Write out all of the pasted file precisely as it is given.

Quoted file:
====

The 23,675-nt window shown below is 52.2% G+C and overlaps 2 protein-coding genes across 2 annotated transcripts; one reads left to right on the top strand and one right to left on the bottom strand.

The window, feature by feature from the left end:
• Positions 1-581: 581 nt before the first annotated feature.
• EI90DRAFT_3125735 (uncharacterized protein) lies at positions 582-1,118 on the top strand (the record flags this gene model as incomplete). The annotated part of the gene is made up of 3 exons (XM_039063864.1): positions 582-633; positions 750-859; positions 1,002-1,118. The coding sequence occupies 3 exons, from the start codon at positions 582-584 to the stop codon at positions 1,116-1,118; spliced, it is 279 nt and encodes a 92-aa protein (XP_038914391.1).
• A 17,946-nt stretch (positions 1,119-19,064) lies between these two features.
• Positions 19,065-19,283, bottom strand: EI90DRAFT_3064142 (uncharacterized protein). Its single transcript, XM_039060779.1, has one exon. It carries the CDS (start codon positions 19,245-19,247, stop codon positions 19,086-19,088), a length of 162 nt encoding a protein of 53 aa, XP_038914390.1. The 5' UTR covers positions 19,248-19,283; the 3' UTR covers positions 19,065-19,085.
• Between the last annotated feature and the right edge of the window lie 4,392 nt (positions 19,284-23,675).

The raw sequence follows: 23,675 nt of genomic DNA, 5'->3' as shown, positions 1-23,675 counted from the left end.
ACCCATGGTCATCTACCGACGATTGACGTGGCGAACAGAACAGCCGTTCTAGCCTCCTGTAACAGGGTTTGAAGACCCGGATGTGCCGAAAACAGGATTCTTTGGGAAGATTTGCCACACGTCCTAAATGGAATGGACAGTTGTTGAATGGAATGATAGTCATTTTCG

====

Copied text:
The 23,675-nt window shown below is 52.2% G+C and overlaps 2 protein-coding genes across 2 annotated transcripts; one reads left to right on the top strand and one right to left on the bottom strand.

The window, feature by feature from the left end:
• Positions 1-581: 581 nt before the first annotated feature.
• EI90DRAFT_3125735 (uncharacterized protein) lies at positions 582-1,118 on the top strand (the record flags this gene model as incomplete). The annotated part of the gene is made up of 3 exons (XM_039063864.1): positions 582-633; positions 750-859; positions 1,002-1,118. The coding sequence occupies 3 exons, from the start codon at positions 582-584 to the stop codon at positions 1,116-1,118; spliced, it is 279 nt and encodes a 92-aa protein (XP_038914391.1).
• A 17,946-nt stretch (positions 1,119-19,064) lies between these two features.
• Positions 19,065-19,283, bottom strand: EI90DRAFT_3064142 (uncharacterized protein). Its single transcript, XM_039060779.1, has one exon. It carries the CDS (start codon positions 19,245-19,247, stop codon positions 19,086-19,088), a length of 162 nt encoding a protein of 53 aa, XP_038914390.1. The 5' UTR covers positions 19,248-19,283; the 3' UTR covers positions 19,065-19,085.
• Between the last annotated feature and the right edge of the window lie 4,392 nt (positions 19,284-23,675).

The raw sequence follows: 23,675 nt of genomic DNA, 5'->3' as shown, positions 1-23,675 counted from the left end.
ACCCATGGTCATCTACCGACGATTGACGTGGCGAACAGAACAGCCGTTCTAGCCTCCTGTAACAGGGTTTGAAGACCCGGATGTGCCGAAAACAGGATTCTTTGGGAAGATTTGCCACACGTCCTAAATGGAATGGACAGTTGTTGAATGGAATGATAGTCATTTTCG